Sam’s club stores target aspirational shoppers, with high price items
In the United States, Walmart Stores’ members-only Sam’s Club warehouse chain offers a wide range of products from bulk groceries to patio furniture at discounted prices in cavernous, no-frills stores, where goods are stacked on metal shelves. Walmart is doing the same thing in China but with some pricey twists, including $3,200 rice cookers and $295,000 diamond rings.
Over the past two years, the retailer has repositioned the 14 Sam’s Clubs in the country to offer more expensive products. Shoppers can pick up $500 hair dryers, $1,700 bottles of 1995 Chateau Lafite Rothschild red wine and $7,000 high-tech massage chairs, in addition to imported pistachios and desserts conjured up by Michelin-rated chefs.
There’s even a $4,100 Laurastar ironing system that comes with four hours of in-home instruction. Unlike its small business focus in America, Sam’s Club on the mainland is all about catering to the whims and preferences of emerging rich people willing to spend more for premium items.
“Our member is a very aspirational shopper,” says AndrewMiles, chief operating officer of Sam’s Club in China. “Their desire is for a better life and to show their wealth to their family and friends, to show that they are a smart, savvy shopper. That’s the ambition we want to fill.”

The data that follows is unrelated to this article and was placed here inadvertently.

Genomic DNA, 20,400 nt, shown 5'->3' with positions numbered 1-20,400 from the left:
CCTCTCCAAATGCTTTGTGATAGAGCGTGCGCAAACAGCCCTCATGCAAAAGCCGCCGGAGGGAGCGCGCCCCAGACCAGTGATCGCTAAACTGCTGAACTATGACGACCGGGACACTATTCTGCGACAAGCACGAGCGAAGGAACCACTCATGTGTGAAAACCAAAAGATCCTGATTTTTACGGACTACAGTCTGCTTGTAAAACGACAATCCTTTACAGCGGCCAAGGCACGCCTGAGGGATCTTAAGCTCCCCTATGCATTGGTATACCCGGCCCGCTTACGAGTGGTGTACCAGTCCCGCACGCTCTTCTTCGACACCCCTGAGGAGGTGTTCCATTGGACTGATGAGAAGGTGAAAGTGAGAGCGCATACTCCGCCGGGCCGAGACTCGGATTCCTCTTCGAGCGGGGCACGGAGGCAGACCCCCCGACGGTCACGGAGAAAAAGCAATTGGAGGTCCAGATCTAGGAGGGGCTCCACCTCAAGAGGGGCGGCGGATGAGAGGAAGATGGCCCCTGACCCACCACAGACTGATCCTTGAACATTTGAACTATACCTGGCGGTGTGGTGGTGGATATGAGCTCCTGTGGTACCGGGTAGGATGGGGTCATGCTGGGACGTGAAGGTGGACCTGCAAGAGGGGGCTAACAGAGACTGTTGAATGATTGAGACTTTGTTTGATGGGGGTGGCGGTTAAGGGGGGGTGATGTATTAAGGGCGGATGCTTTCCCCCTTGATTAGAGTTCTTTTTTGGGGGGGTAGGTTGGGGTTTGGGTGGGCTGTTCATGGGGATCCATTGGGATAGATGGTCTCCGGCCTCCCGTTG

Walmart sees big potential in China: its Sam’s Club in Shenzhen, a fast-growing urban center in the southeast, is the chain’s best-performing outlet globally. Walmart, which posted $482 billion in revenue for its fiscal year ended Jan 31, doesn’t reveal a breakdown its China sales, but says the growth of clubs there is among its fastest globally. Chinese memberships now number 1.8 million and are growing 10 percent to 12 percent annually.
In addition to rolling out a premium product lineup, the retailer almost doubled its annual membership fee in April to 260 yuan ($40), to attract more upscale shoppers, those earning at least $25,000 in yearly household income, roughly three times the nation’s average in 2014. Miles says members remaining after the fee increase spent 8 percent more on average per visit.
“Sam’s Club’s potential in China is greater than anywhere,” says Walmart Chief Executive Officer Doug McMillon. “Members want a fine bottle of wine, they want a great fresh-food experience, they want a 4k television,” he said, referring to the latest high-resolution TV technology. “Even a $15,000 price point can be a great value for what you are getting.”
That upmarket tack— from a curved TV for $26,000 to a 61-bottle collection of Medoc wines, complete with its own cooler, for $14,472 — capitalizes on a Chinese bias toward imports.
A man works at the plant of Shimge Pump Industry Group Co Ltd in Wenling, Zhejiang province.